The Democrats are now calling for unity behind their President and their vision for the future iteration of the nation. But their cries for such unity of support and vision do little but call up memories of prophetic works and social commentary of bygone days.
There was from the first very great opposition to the marriage of Nunez and Medina-sarote; not so much because they valued her as because they held him as a being apart, an idiot, incompetent thing below the permissible level of a man. Her sisters opposed it bitterly as bringing discredit on them all; and old Yacob, though he had formed a sort of liking for his clumsy, obedient serf, shook his head and said the thing could not be. The young men were all angry at the idea of corrupting the race, and one went so far as to revile and strike Nunez. He struck back. Then for the first time he found an advantage in seeing, even by twilight, and after that fight was over no one was disposed to raise a hand against him. But they still found his marriage impossible.
Old Yacob had a tenderness for his last little daughter, and was grieved to have her weep upon his shoulder.
“You see, my dear, he’s an idiot. He has delusions; he can’t do anything right.”
“I know,” wept Medina-sarote. “But he’s better than he was. He’s getting better. And he’s strong, dear father, and kind–stronger and kinder than any other man in the world. And he loves me–and, father, I love him.”
Old Yacob was greatly distressed to find her inconsolable, and, besides–what made it more distressing–he liked Nunez for many things. So he went and sat in the windowless council-chamber with the other elders and watched the trend of the talk, and said, at the proper time, “He’s better than he was. Very likely, some day, we shall find him as sane as ourselves.”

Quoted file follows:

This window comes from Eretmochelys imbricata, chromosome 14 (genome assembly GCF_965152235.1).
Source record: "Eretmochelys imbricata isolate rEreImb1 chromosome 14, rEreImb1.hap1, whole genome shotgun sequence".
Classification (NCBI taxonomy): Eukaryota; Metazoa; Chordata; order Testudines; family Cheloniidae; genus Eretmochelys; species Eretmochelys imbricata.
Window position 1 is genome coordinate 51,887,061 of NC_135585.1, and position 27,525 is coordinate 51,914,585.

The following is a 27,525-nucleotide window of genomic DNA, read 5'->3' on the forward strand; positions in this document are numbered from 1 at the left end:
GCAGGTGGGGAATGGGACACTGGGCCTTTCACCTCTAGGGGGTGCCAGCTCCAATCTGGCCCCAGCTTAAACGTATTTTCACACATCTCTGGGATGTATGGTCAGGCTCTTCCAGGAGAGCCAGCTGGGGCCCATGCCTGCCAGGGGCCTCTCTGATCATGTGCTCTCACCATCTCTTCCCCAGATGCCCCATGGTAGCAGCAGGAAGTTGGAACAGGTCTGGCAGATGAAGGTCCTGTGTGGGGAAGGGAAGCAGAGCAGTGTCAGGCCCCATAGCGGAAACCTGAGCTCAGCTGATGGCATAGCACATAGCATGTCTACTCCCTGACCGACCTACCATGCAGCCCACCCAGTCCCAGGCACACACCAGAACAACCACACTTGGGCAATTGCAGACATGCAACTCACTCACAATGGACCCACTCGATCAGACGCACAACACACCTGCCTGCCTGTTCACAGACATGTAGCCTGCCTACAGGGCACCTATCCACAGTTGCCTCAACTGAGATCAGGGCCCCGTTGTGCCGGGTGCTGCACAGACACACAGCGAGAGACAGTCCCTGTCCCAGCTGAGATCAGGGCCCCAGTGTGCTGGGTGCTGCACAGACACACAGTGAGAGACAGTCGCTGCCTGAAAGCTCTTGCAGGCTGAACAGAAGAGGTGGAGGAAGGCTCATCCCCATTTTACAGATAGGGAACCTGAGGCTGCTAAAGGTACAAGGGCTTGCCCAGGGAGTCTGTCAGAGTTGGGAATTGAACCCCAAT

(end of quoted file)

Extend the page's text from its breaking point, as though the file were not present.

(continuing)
Then afterwards one of the elders, who thought deeply, had an idea. He was a great doctor among these people, their medicine-man, and he had a very philosophical and inventive mind, and the idea of curing Nunez of his peculiarities appealed to him.
One day when Yacob was present he returned to the topic of Nunez. “I have examined Nunez,” he said, “and the case is clearer to me. I think very probably he might be cured.”
“This is what I have always hoped,” said old Yacob.
“His brain is affected,” said the blind doctor.
The elders murmured assent.
“Now, WHAT affects it?”
“Ah!” said old Yacob.
THIS,” said the doctor, answering his own question. “Those queer things that are called the eyes, and which exist to make an agreeable depression in the face, are diseased, in the case of Nunez, in such a way as to affect his brain. They are greatly distended, he has eyelashes, and his eyelids move, and consequently, his brain is in a state of constant irritation and distraction.”
“Yes?” said old Yacob. “Yes?”
“And I think I may say with reasonable certainty that, in order to cure him complete, all that we need to do is a simple and easy surgical operation–namely, to remove these irritant bodies.”
“And then he will be sane?”
“Then he will be perfectly sane, and a quite admirable citizen.”
— “The Country of the Blind“
H.G. Wells, April 1904
To be sure, there’s little to no doubt that the best and kindest of the opinions of Democrats is that Americans’ brains are affected and suffering from a constant state of irritation and distraction from our “diseased” eyes. And, much like the blind doctor, they have a cure to return us to their version of sanity.